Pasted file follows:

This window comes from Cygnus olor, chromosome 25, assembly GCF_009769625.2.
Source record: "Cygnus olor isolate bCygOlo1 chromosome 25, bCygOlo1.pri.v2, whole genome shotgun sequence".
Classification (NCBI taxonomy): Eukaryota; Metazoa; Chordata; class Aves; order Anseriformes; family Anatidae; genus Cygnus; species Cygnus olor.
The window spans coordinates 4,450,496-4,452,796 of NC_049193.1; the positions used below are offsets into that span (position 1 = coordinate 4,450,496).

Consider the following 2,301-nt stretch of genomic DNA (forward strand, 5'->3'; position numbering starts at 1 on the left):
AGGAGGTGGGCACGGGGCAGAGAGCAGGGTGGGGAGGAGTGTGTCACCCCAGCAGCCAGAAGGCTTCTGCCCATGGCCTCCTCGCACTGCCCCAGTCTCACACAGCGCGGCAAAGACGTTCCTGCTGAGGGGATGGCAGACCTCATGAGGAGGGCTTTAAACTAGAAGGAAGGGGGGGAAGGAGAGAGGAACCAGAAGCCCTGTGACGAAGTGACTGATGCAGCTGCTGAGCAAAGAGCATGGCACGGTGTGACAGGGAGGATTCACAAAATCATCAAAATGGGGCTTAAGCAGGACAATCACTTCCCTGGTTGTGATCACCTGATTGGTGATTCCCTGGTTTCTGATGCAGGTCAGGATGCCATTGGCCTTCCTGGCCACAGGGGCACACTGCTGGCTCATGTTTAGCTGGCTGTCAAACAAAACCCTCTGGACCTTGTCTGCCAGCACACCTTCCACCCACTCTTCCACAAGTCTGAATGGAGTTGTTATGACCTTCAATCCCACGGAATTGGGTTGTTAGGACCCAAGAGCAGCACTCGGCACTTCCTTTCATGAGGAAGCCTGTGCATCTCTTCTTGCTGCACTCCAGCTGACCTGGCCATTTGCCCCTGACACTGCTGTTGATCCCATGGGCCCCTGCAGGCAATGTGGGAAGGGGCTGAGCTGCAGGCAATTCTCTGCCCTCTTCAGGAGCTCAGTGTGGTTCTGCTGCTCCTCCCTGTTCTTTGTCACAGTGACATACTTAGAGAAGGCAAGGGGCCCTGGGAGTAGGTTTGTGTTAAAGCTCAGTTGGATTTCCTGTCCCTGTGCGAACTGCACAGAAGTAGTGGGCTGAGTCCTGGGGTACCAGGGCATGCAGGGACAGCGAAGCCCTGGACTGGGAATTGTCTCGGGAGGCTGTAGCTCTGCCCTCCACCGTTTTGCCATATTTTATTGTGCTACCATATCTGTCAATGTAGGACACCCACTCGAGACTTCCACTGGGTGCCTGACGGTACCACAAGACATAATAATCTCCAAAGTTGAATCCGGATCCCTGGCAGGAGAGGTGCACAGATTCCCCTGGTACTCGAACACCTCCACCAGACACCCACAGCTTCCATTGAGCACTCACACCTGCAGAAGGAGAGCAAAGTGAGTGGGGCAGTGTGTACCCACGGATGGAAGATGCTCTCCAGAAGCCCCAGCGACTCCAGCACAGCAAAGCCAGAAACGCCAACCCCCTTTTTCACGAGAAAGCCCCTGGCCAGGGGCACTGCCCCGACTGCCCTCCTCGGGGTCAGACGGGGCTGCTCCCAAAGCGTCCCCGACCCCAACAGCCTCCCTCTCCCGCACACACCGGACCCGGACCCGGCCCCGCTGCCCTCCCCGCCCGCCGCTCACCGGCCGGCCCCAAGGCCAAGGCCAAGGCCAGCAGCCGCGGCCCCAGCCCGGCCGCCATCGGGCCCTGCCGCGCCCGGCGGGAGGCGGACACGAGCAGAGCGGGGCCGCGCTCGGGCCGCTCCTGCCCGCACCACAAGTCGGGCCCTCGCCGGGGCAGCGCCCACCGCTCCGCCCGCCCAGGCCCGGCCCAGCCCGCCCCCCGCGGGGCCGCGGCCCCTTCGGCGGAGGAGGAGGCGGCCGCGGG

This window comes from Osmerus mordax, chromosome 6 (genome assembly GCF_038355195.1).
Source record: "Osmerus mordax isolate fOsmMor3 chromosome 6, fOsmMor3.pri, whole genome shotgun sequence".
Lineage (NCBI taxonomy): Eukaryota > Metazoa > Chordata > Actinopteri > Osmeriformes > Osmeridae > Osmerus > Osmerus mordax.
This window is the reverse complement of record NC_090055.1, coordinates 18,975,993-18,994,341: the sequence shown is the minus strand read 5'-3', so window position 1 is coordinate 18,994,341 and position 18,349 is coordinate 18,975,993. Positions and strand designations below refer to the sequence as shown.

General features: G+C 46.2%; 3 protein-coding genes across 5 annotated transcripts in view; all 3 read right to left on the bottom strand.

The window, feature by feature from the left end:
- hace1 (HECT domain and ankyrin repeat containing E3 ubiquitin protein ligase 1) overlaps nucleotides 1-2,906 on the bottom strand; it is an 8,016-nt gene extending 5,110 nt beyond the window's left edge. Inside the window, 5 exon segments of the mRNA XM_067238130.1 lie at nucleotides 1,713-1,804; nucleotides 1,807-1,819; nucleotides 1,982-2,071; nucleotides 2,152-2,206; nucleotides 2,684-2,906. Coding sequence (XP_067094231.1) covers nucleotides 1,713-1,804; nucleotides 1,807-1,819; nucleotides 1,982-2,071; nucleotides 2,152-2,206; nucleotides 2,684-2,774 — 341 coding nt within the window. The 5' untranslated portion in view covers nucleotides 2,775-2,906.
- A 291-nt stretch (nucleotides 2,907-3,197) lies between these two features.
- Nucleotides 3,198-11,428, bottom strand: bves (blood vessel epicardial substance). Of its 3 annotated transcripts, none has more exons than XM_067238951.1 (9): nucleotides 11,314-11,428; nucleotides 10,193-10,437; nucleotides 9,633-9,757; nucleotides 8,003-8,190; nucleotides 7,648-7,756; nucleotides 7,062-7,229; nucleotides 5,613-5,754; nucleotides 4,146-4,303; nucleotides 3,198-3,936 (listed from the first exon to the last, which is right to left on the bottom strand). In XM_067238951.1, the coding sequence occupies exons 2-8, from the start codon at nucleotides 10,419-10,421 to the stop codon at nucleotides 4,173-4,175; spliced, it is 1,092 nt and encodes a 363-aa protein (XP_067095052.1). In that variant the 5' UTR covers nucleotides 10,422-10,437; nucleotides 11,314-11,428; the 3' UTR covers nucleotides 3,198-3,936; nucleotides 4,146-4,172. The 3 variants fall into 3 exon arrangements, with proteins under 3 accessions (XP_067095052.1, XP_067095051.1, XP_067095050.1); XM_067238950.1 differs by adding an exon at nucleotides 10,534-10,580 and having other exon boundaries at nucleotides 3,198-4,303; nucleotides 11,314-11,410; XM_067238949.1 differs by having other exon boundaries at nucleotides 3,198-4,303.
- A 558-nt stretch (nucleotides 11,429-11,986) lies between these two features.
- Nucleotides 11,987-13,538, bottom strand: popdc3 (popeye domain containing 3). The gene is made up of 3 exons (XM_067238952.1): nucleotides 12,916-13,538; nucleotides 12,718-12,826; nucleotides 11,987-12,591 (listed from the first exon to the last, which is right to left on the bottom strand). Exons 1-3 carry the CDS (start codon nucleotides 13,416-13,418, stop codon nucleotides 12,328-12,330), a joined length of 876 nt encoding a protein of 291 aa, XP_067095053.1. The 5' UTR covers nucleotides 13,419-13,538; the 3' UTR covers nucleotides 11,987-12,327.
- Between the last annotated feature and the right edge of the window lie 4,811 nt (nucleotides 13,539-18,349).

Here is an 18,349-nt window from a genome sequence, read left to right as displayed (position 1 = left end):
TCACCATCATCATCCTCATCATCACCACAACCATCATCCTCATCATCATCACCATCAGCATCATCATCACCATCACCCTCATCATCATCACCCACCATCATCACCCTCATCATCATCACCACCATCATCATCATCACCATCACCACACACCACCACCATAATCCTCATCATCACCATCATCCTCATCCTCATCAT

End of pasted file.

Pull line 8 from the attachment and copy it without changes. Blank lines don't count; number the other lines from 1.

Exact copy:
Source record: "Osmerus mordax isolate fOsmMor3 chromosome 6, fOsmMor3.pri, whole genome shotgun sequence".